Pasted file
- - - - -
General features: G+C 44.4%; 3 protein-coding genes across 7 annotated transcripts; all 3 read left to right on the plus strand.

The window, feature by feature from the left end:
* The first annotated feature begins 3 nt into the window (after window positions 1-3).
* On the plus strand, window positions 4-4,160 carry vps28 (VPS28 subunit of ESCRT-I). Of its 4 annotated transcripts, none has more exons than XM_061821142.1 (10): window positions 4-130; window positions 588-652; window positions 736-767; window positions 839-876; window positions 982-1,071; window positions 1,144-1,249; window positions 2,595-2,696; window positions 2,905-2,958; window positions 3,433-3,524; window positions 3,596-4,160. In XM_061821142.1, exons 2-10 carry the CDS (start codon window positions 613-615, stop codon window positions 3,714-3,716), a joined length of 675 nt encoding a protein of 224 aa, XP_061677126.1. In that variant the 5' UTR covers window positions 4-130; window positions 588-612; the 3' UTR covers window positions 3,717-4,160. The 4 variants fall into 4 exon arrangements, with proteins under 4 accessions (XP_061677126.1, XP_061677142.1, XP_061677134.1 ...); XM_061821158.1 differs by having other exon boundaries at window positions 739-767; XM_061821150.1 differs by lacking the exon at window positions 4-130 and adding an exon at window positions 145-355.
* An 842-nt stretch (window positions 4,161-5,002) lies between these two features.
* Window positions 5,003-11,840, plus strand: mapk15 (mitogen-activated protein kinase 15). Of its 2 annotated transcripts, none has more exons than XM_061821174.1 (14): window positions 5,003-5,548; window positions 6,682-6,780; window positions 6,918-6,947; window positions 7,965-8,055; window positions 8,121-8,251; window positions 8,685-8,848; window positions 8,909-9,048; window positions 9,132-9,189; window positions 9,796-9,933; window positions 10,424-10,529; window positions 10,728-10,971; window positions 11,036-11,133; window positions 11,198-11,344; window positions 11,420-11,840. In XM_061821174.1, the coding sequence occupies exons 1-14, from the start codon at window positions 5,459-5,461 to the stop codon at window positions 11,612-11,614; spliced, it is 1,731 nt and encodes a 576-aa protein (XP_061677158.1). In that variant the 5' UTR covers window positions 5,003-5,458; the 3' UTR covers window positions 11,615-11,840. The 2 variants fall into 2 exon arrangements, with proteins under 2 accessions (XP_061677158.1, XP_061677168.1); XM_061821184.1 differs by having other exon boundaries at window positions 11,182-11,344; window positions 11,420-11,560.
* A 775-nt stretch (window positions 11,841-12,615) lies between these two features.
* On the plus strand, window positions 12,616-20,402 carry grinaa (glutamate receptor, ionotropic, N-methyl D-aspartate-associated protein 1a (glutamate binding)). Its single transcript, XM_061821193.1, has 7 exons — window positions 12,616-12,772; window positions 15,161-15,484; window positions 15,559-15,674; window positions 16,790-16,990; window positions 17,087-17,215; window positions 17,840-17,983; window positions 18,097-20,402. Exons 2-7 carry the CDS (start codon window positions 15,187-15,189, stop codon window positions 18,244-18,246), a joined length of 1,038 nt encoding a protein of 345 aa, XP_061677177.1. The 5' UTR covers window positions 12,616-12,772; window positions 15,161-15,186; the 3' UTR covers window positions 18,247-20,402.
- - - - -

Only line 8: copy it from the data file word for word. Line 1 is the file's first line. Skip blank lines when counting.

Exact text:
* On the plus strand, window positions 12,616-20,402 carry grinaa (glutamate receptor, ionotropic, N-methyl D-aspartate-associated protein 1a (glutamate binding)). Its single transcript, XM_061821193.1, has 7 exons — window positions 12,616-12,772; window positions 15,161-15,484; window positions 15,559-15,674; window positions 16,790-16,990; window positions 17,087-17,215; window positions 17,840-17,983; window positions 18,097-20,402. Exons 2-7 carry the CDS (start codon window positions 15,187-15,189, stop codon window positions 18,244-18,246), a joined length of 1,038 nt encoding a protein of 345 aa, XP_061677177.1. The 5' UTR covers window positions 12,616-12,772; window positions 15,161-15,186; the 3' UTR covers window positions 18,247-20,402.